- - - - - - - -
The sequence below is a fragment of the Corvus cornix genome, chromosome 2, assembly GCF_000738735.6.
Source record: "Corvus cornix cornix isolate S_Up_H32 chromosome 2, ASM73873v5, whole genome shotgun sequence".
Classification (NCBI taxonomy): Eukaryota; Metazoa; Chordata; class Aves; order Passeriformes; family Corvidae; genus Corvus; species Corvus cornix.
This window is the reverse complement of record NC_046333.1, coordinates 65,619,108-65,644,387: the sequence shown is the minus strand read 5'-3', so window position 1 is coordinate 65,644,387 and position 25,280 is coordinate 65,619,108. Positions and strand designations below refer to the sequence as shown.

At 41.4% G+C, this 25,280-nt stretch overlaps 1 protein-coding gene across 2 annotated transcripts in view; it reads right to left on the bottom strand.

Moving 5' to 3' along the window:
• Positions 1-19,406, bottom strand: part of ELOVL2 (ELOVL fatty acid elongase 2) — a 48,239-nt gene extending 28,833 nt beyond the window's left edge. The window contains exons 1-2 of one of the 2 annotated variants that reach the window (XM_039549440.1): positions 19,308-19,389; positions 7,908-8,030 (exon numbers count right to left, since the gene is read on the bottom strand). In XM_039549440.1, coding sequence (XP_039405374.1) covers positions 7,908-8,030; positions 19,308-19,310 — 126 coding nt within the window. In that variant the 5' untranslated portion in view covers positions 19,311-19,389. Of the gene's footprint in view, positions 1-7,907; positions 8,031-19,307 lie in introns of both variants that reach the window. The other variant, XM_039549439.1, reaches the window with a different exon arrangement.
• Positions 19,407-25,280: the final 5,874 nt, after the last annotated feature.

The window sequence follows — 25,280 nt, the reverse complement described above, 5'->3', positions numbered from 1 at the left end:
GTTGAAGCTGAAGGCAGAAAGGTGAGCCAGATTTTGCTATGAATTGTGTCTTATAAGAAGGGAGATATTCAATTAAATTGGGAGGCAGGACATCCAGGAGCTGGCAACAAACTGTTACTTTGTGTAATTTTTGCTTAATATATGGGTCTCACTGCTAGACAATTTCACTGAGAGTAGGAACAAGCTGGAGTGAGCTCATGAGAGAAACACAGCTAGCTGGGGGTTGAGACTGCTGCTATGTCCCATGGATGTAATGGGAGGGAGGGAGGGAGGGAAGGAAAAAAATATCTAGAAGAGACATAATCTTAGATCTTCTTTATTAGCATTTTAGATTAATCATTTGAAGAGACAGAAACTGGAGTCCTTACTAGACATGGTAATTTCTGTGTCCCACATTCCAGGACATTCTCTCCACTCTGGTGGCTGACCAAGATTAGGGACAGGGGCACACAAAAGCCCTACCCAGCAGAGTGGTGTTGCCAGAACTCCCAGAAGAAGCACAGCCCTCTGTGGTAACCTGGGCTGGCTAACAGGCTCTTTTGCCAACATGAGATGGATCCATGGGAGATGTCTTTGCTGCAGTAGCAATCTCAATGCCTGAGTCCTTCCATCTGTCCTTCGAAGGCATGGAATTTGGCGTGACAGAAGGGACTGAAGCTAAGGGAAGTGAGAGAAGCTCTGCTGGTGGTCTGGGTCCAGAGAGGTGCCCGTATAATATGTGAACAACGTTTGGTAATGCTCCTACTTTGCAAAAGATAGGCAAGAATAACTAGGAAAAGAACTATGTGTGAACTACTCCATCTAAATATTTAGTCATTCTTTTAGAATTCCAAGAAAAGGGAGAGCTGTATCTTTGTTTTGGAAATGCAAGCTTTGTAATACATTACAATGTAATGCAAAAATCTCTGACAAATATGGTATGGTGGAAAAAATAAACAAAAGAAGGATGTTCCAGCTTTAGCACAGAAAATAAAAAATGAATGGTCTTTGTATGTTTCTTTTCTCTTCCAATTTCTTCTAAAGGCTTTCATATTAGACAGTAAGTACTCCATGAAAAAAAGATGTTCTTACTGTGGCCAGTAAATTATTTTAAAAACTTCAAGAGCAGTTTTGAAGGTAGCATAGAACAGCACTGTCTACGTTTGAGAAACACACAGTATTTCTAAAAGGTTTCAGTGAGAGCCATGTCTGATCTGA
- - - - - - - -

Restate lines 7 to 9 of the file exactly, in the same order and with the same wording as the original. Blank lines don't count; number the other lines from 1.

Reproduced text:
• Positions 1-19,406, bottom strand: part of ELOVL2 (ELOVL fatty acid elongase 2) — a 48,239-nt gene extending 28,833 nt beyond the window's left edge. The window contains exons 1-2 of one of the 2 annotated variants that reach the window (XM_039549440.1): positions 19,308-19,389; positions 7,908-8,030 (exon numbers count right to left, since the gene is read on the bottom strand). In XM_039549440.1, coding sequence (XP_039405374.1) covers positions 7,908-8,030; positions 19,308-19,310 — 126 coding nt within the window. In that variant the 5' untranslated portion in view covers positions 19,311-19,389. Of the gene's footprint in view, positions 1-7,907; positions 8,031-19,307 lie in introns of both variants that reach the window. The other variant, XM_039549439.1, reaches the window with a different exon arrangement.
• Positions 19,407-25,280: the final 5,874 nt, after the last annotated feature.

The window sequence follows — 25,280 nt, the reverse complement described above, 5'->3', positions numbered from 1 at the left end: